Effects of linear landscape elements on multiple ecosystem services in contrasting agricultural landscapes

Solen le Clech*, Lenny G.J. van Bussel, Marjolein E. Lof, Bart de Knegt, István Szentirmai, Erling Andersen

*Corresponding author for this work

Research output: Contribution to journalArticleAcademicpeer-review


Linear landscape elements, such as field margins, are agricultural practices whose adoption is supported by agri-environmental climate measures (AECMs). AECMs are meant to improve ecological conditions on farms and surrounding areas. The effectiveness of AECMs to enhance the supply of multiple ecosystem services (ESs) is still debated and knowledge on the resulting ESs bundles under different practices stemming from AECMs is still lacking. We aimed at assessing the potential of AECMs that promote the implementation of linear landscape elements to provide high levels of multiple ESs and at analyzing bundles at landscape level in different geographical contexts. We assessed the potential effects of linear landscape elements (woody, grassy, flower and a mix) on six ESs (food and feed provision, pollination, pest control, climate regulation, aesthetics, and habitat maintenance), combining scenarios and spatially explicit modelling approaches. Our results showed the positive effects of linear landscape elements on all regulating and cultural ESs. The more abundant the linear elements, the higher the overall ESs supply. However, the effect of linear landscape elements on multiple ESs depended on the types of linear elements and the geographical context of their implementation. When the supply of the ES was already high in the baseline situation, the changes induced by the implementation of the linear elements were much lower than when the baseline situation showed a lower initial supply of one or several of the ESs. Our analyses give insights on the efficiency of AECMs on multiple environmental targets. Our approach is a first step towards a general framework for an ex-ante integrated analysis of AECMs that can be used to design agri-environmental policies. From a more practical perspective, our results can form a basis for additional payments for AECMs. Our study also confirms the relevance of the EU biodiversity strategy that commits to ensure at least 10% of agricultural area as high-biodiversity landscape features such as linear landscape elements, and the relevance of the enhanced conditionality and eco-schemes in the reformed Common agricultural Policy targeting non-productive elements and biodiversity.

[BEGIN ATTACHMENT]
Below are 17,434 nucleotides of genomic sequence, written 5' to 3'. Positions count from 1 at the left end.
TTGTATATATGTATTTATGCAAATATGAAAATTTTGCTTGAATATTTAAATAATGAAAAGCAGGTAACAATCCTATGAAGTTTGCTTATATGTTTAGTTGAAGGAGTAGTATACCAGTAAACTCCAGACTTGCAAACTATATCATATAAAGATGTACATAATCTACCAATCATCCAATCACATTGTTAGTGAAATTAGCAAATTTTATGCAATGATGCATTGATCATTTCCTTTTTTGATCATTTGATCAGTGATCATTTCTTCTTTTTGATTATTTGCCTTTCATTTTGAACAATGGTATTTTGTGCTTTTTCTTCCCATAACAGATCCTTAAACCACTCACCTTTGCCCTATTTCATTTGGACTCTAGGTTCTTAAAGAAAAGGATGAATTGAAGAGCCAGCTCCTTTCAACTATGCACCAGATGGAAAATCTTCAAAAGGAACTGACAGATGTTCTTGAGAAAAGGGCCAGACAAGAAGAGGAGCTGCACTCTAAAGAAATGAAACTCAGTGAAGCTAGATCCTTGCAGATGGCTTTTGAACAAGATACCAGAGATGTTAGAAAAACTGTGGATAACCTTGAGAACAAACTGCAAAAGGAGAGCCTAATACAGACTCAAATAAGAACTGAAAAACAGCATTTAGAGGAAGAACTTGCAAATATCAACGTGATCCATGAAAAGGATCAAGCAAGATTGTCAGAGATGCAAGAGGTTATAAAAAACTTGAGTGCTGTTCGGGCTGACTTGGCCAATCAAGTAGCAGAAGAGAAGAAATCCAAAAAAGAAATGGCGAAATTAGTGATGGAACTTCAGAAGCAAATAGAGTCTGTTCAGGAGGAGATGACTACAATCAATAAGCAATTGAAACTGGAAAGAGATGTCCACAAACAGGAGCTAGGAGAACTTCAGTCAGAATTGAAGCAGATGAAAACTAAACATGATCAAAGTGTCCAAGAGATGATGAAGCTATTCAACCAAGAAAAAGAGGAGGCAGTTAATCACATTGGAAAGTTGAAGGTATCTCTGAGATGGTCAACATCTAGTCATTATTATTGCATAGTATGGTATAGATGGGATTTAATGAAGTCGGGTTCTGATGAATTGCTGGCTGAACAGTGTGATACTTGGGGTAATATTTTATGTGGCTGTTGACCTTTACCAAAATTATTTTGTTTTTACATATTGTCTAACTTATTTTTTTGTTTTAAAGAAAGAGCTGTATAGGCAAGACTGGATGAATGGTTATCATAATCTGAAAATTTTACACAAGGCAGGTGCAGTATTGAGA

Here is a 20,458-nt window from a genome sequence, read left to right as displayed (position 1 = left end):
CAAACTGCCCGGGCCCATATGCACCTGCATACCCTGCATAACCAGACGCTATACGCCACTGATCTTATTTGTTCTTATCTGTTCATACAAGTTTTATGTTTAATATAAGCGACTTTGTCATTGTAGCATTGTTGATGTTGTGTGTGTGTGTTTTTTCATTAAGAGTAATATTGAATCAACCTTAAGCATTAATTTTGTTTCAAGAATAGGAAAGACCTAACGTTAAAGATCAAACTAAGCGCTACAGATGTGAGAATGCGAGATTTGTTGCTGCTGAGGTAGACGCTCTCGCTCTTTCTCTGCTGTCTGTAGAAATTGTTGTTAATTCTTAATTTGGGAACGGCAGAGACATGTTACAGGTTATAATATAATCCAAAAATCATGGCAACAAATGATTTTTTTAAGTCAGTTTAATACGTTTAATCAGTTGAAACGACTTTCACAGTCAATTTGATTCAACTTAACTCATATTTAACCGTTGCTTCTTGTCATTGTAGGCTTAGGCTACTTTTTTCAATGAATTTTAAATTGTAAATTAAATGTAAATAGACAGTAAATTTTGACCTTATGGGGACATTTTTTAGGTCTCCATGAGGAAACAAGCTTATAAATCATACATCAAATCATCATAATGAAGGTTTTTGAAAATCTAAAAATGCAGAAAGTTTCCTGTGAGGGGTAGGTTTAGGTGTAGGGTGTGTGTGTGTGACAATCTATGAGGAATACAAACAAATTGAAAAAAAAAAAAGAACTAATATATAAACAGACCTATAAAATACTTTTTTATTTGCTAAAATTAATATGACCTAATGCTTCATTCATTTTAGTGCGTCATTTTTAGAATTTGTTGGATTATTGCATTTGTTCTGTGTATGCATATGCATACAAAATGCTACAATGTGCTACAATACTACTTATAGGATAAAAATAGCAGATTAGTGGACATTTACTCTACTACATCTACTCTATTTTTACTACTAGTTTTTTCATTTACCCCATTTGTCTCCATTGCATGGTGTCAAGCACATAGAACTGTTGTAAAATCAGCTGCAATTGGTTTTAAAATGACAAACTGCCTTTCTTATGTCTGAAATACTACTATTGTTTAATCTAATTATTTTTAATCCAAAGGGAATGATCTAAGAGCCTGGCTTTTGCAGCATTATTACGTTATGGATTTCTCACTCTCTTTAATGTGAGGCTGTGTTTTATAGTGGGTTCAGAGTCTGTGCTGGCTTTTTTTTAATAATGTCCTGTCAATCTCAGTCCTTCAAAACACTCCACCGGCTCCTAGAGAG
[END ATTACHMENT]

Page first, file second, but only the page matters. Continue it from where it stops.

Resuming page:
Original languageEnglish
Article number101616
JournalEcosystem Services
Publication statusPublished - Jun 2024


  • Agri-environmental schemes
  • Agricultural practices, modelling
  • Buffer strips
  • Field margins
  • Scenarios


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